BY ERIC GUNDERSEN
Legislation that would allow New Jersey's cities and towns to set minimum wages higher than the state's has just been released by the Assembly Labor Committee by a 6-3 vote.
"There's no reason New Jersey's cities and towns shouldn't be allowed to set local minimum wages that begin to approach living wages for the hundreds of thousands of low-wage workers across the state," said New Jersey Policy Perspective Deputy Director Jon Whiten. "When the state minimum wage is barely more than half of what it takes just to survive in this high-cost state, it's clearly time to enact policies that would help close that wage gap. If the state won't act to do so, we need to let local governments take the lead."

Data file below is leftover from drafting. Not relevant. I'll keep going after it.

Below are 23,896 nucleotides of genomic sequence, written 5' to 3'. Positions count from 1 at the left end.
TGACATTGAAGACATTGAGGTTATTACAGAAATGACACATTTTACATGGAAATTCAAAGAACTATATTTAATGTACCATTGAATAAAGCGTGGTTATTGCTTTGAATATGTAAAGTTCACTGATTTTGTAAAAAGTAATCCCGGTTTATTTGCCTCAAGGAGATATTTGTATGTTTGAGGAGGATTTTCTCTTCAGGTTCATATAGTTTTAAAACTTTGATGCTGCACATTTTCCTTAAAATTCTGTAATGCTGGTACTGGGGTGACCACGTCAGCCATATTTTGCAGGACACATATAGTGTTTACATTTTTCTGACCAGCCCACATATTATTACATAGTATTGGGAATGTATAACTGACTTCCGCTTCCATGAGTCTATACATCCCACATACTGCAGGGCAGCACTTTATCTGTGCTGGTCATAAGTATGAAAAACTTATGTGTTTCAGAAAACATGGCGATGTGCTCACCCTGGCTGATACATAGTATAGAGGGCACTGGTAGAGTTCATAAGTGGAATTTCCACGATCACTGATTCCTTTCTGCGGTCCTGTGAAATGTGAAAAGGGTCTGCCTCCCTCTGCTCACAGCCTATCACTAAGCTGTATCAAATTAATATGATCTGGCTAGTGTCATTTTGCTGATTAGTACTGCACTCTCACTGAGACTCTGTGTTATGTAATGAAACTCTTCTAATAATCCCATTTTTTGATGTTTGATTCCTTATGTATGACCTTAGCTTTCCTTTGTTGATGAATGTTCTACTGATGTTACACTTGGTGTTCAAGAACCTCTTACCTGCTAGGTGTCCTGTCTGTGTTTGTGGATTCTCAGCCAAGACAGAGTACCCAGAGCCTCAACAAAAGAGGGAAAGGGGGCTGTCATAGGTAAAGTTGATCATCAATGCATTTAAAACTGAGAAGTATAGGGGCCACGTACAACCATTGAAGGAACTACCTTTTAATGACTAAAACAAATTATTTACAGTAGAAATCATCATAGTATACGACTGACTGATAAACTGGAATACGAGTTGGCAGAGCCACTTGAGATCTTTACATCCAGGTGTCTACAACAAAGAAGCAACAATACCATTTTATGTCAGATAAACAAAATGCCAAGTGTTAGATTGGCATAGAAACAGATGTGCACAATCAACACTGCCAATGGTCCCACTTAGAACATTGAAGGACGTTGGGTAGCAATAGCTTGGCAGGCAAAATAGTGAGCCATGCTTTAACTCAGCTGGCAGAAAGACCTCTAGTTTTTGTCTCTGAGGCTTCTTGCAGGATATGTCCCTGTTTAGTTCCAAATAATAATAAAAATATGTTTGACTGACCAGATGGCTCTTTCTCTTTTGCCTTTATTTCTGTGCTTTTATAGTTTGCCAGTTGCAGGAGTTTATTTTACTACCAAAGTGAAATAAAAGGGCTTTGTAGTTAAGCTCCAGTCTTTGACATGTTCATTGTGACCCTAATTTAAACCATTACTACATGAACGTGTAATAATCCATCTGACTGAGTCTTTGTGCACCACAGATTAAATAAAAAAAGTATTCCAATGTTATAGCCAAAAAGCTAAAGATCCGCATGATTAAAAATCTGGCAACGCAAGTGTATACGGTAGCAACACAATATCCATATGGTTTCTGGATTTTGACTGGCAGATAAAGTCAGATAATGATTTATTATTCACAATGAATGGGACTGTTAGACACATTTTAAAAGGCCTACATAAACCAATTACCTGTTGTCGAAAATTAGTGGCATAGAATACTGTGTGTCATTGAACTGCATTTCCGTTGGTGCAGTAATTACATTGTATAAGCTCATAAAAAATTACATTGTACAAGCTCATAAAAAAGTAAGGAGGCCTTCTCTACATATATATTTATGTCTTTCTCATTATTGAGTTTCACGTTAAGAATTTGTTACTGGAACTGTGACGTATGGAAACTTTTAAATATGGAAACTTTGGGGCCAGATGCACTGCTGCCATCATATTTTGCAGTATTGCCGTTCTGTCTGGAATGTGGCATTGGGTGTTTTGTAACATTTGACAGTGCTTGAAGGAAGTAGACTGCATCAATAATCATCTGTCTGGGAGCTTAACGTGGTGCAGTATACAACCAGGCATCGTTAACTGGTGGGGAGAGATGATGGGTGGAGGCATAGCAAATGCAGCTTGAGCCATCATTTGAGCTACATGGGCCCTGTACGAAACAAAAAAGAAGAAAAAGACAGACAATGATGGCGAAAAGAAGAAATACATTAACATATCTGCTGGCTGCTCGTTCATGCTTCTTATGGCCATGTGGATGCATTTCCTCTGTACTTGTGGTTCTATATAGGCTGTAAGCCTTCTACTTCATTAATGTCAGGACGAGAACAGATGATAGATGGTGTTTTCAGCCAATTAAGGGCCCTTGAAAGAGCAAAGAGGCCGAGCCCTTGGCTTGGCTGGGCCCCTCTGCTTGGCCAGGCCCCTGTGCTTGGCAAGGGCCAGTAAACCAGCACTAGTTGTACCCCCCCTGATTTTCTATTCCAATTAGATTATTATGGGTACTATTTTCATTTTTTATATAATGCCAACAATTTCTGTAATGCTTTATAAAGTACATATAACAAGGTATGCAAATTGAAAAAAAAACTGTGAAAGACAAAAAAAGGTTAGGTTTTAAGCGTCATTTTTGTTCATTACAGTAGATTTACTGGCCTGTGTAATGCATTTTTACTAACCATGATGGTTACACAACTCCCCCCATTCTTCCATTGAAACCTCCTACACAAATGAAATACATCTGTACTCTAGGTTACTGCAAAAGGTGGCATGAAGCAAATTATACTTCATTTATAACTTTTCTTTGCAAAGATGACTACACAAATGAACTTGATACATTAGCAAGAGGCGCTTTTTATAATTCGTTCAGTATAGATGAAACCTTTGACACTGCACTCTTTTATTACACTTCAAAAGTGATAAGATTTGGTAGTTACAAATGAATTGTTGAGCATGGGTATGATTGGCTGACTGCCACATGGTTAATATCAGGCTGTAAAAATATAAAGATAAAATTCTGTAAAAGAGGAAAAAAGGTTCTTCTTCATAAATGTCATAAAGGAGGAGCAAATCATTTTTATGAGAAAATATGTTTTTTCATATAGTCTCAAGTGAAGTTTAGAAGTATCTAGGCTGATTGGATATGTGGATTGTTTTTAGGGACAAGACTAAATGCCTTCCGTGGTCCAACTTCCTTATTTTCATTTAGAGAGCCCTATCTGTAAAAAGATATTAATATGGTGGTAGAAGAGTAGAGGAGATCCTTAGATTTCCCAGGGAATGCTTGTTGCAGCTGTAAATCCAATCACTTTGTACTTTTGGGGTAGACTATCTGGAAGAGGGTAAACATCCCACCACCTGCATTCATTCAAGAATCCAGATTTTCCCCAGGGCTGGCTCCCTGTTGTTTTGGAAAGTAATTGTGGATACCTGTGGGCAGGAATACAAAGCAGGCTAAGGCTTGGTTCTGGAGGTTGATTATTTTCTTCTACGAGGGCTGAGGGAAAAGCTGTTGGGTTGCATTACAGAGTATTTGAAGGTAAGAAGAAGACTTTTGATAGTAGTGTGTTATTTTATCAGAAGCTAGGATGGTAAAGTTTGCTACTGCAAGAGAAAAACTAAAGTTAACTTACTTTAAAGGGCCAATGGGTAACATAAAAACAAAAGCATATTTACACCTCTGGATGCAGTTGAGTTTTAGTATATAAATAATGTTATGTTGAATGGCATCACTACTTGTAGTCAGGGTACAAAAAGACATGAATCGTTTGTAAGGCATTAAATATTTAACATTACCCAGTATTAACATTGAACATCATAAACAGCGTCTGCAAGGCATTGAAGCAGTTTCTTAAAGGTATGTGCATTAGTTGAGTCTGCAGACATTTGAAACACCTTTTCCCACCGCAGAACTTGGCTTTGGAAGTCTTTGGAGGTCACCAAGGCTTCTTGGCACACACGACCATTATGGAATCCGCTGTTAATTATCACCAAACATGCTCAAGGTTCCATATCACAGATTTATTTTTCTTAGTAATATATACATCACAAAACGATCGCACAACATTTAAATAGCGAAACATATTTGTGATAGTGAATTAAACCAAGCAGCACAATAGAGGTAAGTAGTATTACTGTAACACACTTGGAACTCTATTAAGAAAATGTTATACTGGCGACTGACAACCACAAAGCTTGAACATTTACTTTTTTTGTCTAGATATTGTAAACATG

Below is the Testimony of Brandon McKoy, Policy Analyst for N.J. Policy Perspective, before the N.J. Assembly Labor Committee on March 19, 2015.
Good morning Mr. Chairman and committee members, thank you for the opportunity to speak here today.
It is well known that the minimum wage is an important and successful tool in raising the quality of life for low-income workers. This tool is particularly important in such a state as New Jersey, where the cost of living is higher than elsewhere.